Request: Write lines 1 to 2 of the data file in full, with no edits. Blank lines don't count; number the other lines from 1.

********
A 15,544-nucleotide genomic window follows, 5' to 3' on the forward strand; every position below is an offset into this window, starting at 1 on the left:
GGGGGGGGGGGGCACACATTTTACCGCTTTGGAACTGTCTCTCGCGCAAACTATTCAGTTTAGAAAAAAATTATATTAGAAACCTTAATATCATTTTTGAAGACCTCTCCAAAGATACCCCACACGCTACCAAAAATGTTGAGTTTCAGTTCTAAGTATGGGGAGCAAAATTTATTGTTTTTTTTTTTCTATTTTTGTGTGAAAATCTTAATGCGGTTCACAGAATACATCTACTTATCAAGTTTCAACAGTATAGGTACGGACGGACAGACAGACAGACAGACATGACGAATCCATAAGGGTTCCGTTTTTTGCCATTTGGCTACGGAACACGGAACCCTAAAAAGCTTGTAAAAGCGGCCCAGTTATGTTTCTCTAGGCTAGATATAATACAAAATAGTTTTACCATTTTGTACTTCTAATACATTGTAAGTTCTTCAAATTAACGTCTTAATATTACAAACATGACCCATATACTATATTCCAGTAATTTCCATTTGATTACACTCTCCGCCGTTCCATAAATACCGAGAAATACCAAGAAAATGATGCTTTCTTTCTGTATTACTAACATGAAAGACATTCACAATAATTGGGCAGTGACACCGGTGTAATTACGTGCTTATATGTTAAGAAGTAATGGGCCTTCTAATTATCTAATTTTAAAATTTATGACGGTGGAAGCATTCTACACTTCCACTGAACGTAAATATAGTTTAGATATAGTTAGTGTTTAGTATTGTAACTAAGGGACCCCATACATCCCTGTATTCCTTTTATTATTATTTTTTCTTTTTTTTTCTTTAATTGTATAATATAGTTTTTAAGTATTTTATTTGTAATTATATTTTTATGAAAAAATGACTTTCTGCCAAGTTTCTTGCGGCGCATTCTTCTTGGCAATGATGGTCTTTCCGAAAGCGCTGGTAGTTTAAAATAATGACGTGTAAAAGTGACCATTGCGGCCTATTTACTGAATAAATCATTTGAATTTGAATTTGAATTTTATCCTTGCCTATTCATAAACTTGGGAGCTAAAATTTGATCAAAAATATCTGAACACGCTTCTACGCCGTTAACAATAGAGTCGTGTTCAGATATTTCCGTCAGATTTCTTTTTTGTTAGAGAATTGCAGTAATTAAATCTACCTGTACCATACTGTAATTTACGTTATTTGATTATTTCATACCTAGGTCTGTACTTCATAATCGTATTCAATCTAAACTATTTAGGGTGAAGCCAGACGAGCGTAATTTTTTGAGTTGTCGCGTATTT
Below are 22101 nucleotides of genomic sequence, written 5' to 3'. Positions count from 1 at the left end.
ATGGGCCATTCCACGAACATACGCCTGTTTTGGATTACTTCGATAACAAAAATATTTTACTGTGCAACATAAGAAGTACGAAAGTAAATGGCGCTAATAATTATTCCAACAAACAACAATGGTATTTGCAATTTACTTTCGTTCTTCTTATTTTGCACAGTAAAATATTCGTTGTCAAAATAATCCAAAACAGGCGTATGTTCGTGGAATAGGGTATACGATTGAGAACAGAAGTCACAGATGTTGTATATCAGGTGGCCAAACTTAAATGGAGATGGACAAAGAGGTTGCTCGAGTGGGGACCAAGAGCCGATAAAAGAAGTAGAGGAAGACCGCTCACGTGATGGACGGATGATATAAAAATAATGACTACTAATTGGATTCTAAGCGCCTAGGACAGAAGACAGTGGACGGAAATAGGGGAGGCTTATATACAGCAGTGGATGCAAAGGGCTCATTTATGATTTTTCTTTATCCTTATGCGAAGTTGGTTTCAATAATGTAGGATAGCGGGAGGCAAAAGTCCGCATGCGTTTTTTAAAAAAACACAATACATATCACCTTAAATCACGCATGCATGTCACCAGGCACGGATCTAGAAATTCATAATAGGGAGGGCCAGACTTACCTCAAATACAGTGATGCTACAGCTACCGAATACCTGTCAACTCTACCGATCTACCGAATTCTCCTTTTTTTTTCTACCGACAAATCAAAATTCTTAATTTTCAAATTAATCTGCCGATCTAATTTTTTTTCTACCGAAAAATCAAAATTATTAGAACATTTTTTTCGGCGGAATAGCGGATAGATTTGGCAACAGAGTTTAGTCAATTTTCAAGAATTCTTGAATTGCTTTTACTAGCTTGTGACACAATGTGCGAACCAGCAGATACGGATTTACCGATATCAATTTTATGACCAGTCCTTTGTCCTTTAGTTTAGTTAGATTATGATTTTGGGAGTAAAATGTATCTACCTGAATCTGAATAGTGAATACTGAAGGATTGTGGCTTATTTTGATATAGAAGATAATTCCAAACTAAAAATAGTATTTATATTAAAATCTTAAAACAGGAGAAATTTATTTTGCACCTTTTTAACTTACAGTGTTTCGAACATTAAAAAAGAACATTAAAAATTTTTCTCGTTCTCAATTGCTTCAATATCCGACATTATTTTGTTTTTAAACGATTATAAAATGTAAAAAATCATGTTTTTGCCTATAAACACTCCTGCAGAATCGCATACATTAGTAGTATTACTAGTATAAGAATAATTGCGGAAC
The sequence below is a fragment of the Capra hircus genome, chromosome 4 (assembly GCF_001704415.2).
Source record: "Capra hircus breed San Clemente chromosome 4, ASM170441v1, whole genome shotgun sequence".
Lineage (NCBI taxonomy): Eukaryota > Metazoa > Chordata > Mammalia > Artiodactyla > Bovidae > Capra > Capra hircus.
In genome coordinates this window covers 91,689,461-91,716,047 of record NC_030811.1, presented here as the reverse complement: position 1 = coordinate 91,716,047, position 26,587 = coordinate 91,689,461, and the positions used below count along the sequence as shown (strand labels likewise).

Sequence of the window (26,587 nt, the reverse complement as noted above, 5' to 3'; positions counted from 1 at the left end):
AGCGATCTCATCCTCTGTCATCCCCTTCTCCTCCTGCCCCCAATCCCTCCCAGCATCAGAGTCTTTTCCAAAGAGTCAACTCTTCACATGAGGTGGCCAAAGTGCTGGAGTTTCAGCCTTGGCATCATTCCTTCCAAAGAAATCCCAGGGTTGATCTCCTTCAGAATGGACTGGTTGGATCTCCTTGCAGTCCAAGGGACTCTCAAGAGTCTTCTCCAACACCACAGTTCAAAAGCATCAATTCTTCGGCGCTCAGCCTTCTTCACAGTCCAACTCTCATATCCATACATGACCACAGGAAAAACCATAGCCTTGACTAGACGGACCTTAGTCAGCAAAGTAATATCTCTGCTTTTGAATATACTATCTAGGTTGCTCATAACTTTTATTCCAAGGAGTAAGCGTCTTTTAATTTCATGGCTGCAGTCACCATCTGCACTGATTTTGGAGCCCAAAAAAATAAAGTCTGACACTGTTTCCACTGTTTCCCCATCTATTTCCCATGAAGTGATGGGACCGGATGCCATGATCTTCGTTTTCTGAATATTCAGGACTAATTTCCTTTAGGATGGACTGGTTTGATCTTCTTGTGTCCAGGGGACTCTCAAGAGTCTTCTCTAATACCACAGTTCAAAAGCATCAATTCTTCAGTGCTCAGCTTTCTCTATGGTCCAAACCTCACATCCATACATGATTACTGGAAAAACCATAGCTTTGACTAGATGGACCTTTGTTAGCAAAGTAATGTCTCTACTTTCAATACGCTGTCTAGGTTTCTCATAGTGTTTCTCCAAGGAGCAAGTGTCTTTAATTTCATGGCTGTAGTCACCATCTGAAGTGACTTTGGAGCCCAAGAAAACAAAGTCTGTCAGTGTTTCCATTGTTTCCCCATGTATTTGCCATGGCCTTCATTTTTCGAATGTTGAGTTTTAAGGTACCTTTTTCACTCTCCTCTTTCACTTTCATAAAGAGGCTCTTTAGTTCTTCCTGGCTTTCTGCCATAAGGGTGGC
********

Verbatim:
A 15,544-nucleotide genomic window follows, 5' to 3' on the forward strand; every position below is an offset into this window, starting at 1 on the left:
GGGGGGGGGGGGCACACATTTTACCGCTTTGGAACTGTCTCTCGCGCAAACTATTCAGTTTAGAAAAAAATTATATTAGAAACCTTAATATCATTTTTGAAGACCTCTCCAAAGATACCCCACACGCTACCAAAAATGTTGAGTTTCAGTTCTAAGTATGGGGAGCAAAATTTATTGTTTTTTTTTTTCTATTTTTGTGTGAAAATCTTAATGCGGTTCACAGAATACATCTACTTATCAAGTTTCAACAGTATAGGTACGGACGGACAGACAGACAGACAGACATGACGAATCCATAAGGGTTCCGTTTTTTGCCATTTGGCTACGGAACACGGAACCCTAAAAAGCTTGTAAAAGCGGCCCAGTTATGTTTCTCTAGGCTAGATATAATACAAAATAGTTTTACCATTTTGTACTTCTAATACATTGTAAGTTCTTCAAATTAACGTCTTAATATTACAAACATGACCCATATACTATATTCCAGTAATTTCCATTTGATTACACTCTCCGCCGTTCCATAAATACCGAGAAATACCAAGAAAATGATGCTTTCTTTCTGTATTACTAACATGAAAGACATTCACAATAATTGGGCAGTGACACCGGTGTAATTACGTGCTTATATGTTAAGAAGTAATGGGCCTTCTAATTATCTAATTTTAAAATTTATGACGGTGGAAGCATTCTACACTTCCACTGAACGTAAATATAGTTTAGATATAGTTAGTGTTTAGTATTGTAACTAAGGGACCCCATACATCCCTGTATTCCTTTTATTATTATTTTTTCTTTTTTTTTCTTTAATTGTATAATATAGTTTTTAAGTATTTTATTTGTAATTATATTTTTATGAAAAAATGACTTTCTGCCAAGTTTCTTGCGGCGCATTCTTCTTGGCAATGATGGTCTTTCCGAAAGCGCTGGTAGTTTAAAATAATGACGTGTAAAAGTGACCATTGCGGCCTATTTACTGAATAAATCATTTGAATTTGAATTTGAATTTTATCCTTGCCTATTCATAAACTTGGGAGCTAAAATTTGATCAAAAATATCTGAACACGCTTCTACGCCGTTAACAATAGAGTCGTGTTCAGATATTTCCGTCAGATTTCTTTTTTGTTAGAGAATTGCAGTAATTAAATCTACCTGTACCATACTGTAATTTACGTTATTTGATTATTTCATACCTAGGTCTGTACTTCATAATCGTATTCAATCTAAACTATTTAGGGTGAAGCCAGACGAGCGTAATTTTTTGAGTTGTCGCGTATTT